Doctors in Glasgow have injected stem cells into the brain of a stroke patient in an effort to find a new treatment for the condition.
Scientists who investigated a case of stem cell therapy to treat kidney disease are warning of a new type of complication not seen before, the development of blood vessel and bone marrow masses, the long term effects of which are unknown.
It has long been a given that adult humans — and mammals in general — lack the capacity to grow new nephrons, the kidney’s delicate blood filtering tubules, which has meant that dialysis, and ultimately kidney transplantation, is the only option for the more than 450,000 Americans who have kidney failure.
Johns Hopkins University researchers have demonstrated that human liver cells derived from adult cells coaxed into an embryonic state can engraft and begin regenerating liver tissue in mice with chronic liver damage.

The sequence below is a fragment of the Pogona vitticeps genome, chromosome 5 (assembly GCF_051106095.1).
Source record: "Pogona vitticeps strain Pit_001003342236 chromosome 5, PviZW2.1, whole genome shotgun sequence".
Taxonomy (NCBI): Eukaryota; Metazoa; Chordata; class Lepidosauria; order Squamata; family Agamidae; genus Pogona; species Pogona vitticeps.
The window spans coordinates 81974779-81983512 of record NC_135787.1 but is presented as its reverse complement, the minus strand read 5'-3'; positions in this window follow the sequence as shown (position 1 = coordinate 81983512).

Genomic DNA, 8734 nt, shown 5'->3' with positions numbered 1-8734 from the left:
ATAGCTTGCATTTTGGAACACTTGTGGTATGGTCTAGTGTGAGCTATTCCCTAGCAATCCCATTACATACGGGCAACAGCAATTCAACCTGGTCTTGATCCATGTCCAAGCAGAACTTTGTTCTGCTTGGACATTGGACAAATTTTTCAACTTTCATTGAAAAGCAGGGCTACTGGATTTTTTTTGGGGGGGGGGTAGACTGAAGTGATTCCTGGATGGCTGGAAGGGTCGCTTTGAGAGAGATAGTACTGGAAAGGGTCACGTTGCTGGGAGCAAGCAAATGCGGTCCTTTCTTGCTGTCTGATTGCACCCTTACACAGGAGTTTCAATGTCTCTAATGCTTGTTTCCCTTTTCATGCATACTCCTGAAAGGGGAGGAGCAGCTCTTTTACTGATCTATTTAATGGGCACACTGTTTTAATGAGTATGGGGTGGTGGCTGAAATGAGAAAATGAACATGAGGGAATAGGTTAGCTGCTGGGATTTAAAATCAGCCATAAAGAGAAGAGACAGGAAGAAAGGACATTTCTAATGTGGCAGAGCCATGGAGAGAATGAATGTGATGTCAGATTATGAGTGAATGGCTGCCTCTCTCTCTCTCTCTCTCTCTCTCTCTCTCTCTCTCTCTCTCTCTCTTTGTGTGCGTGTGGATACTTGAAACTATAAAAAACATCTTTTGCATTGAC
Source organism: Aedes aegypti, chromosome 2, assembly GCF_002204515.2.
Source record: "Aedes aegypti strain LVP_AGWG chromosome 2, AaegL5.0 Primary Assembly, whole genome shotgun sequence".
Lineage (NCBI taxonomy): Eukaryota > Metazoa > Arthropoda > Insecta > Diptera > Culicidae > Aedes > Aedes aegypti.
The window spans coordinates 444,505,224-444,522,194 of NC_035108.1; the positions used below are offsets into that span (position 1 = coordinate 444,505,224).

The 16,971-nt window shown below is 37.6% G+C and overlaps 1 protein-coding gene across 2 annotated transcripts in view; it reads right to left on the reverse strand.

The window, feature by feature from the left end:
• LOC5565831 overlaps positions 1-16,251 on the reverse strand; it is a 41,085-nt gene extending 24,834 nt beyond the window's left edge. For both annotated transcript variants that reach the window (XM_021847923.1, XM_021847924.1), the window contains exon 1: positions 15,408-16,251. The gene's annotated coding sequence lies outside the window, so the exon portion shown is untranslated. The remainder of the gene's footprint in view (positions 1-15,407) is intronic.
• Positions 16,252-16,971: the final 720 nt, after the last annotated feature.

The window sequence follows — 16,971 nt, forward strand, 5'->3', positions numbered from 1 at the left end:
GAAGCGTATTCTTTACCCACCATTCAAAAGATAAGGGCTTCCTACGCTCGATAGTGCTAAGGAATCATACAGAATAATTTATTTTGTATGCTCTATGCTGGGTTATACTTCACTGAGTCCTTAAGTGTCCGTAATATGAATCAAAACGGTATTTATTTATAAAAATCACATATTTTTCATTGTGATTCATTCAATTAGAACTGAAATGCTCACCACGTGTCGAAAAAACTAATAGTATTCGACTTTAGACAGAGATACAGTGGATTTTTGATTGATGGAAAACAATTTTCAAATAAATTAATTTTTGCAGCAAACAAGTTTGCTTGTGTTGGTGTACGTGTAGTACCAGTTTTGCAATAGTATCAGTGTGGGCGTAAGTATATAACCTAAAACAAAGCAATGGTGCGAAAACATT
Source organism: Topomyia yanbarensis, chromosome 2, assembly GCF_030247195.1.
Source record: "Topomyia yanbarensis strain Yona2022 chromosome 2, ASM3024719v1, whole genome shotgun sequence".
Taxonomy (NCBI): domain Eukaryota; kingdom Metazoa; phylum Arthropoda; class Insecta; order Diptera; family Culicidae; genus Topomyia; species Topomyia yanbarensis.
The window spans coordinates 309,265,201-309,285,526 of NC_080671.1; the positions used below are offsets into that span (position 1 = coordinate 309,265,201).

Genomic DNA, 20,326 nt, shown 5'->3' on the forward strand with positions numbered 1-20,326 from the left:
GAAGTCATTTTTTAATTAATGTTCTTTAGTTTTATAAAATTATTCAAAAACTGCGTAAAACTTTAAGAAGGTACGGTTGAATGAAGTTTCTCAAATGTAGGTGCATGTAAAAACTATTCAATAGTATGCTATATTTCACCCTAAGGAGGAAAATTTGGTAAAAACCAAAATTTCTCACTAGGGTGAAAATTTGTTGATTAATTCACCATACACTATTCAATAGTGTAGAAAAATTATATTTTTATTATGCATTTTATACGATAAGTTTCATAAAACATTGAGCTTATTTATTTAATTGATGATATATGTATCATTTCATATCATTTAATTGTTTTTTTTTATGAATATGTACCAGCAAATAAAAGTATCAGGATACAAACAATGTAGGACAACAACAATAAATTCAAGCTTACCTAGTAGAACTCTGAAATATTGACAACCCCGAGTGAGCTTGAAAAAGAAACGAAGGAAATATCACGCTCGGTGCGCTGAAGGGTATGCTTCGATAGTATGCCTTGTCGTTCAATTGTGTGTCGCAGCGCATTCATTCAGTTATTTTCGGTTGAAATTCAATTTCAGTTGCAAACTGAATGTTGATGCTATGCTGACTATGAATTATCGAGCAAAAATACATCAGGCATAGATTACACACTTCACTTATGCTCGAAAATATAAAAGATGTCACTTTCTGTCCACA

Many scientists believe up to 40 percent of liver cancer is caused by stem cells gone wild – master cells in the organ that have lost all growth control. But, despite years spent looking, no one has ever found these liver “cancer stem cells” – or even normal stem cells in the organ. Until now.
Uncovering process that determines fate of stem cells may lead to better treatments for type 1 diabetes
By looking at markers on proteins known as histones, around which DNA molecules wind, a team of researchers from the University of Pennsylvania believes that it may be possible to predict the fate of embryonic stem cells. This knowledge could be used to steer these cells toward developing into insulin-producing pancreatic cells, which individuals with type 1 diabetes lack.